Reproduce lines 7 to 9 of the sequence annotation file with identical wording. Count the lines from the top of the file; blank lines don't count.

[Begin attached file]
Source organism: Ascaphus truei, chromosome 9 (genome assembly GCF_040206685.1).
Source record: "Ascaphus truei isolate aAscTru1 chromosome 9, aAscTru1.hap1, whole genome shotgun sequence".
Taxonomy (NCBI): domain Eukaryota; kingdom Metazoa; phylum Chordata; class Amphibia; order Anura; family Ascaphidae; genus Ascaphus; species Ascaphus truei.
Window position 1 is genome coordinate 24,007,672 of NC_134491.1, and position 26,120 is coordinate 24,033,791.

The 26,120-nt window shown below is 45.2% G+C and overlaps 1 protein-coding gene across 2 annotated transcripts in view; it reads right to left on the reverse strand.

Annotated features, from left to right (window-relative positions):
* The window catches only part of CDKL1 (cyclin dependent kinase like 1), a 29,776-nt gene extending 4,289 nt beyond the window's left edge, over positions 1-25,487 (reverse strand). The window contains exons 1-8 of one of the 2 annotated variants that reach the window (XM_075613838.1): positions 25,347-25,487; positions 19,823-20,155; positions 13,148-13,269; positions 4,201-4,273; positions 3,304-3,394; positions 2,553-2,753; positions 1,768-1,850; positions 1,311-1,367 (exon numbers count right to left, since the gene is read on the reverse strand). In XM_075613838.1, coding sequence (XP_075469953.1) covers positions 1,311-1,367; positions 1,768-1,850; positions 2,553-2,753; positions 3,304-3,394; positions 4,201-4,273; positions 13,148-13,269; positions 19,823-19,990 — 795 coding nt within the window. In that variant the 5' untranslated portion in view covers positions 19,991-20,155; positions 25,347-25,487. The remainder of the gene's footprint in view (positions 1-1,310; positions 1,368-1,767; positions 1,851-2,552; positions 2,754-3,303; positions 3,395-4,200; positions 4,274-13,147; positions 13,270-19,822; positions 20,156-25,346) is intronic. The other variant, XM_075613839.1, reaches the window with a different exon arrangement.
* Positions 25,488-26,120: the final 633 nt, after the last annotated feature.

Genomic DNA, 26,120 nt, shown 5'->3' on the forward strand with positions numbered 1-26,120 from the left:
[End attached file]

* The window catches only part of CDKL1 (cyclin dependent kinase like 1), a 29,776-nt gene extending 4,289 nt beyond the window's left edge, over positions 1-25,487 (reverse strand). The window contains exons 1-8 of one of the 2 annotated variants that reach the window (XM_075613838.1): positions 25,347-25,487; positions 19,823-20,155; positions 13,148-13,269; positions 4,201-4,273; positions 3,304-3,394; positions 2,553-2,753; positions 1,768-1,850; positions 1,311-1,367 (exon numbers count right to left, since the gene is read on the reverse strand). In XM_075613838.1, coding sequence (XP_075469953.1) covers positions 1,311-1,367; positions 1,768-1,850; positions 2,553-2,753; positions 3,304-3,394; positions 4,201-4,273; positions 13,148-13,269; positions 19,823-19,990 — 795 coding nt within the window. In that variant the 5' untranslated portion in view covers positions 19,991-20,155; positions 25,347-25,487. The remainder of the gene's footprint in view (positions 1-1,310; positions 1,368-1,767; positions 1,851-2,552; positions 2,754-3,303; positions 3,395-4,200; positions 4,274-13,147; positions 13,270-19,822; positions 20,156-25,346) is intronic. The other variant, XM_075613839.1, reaches the window with a different exon arrangement.
* Positions 25,488-26,120: the final 633 nt, after the last annotated feature.

Genomic DNA, 26,120 nt, shown 5'->3' on the forward strand with positions numbered 1-26,120 from the left: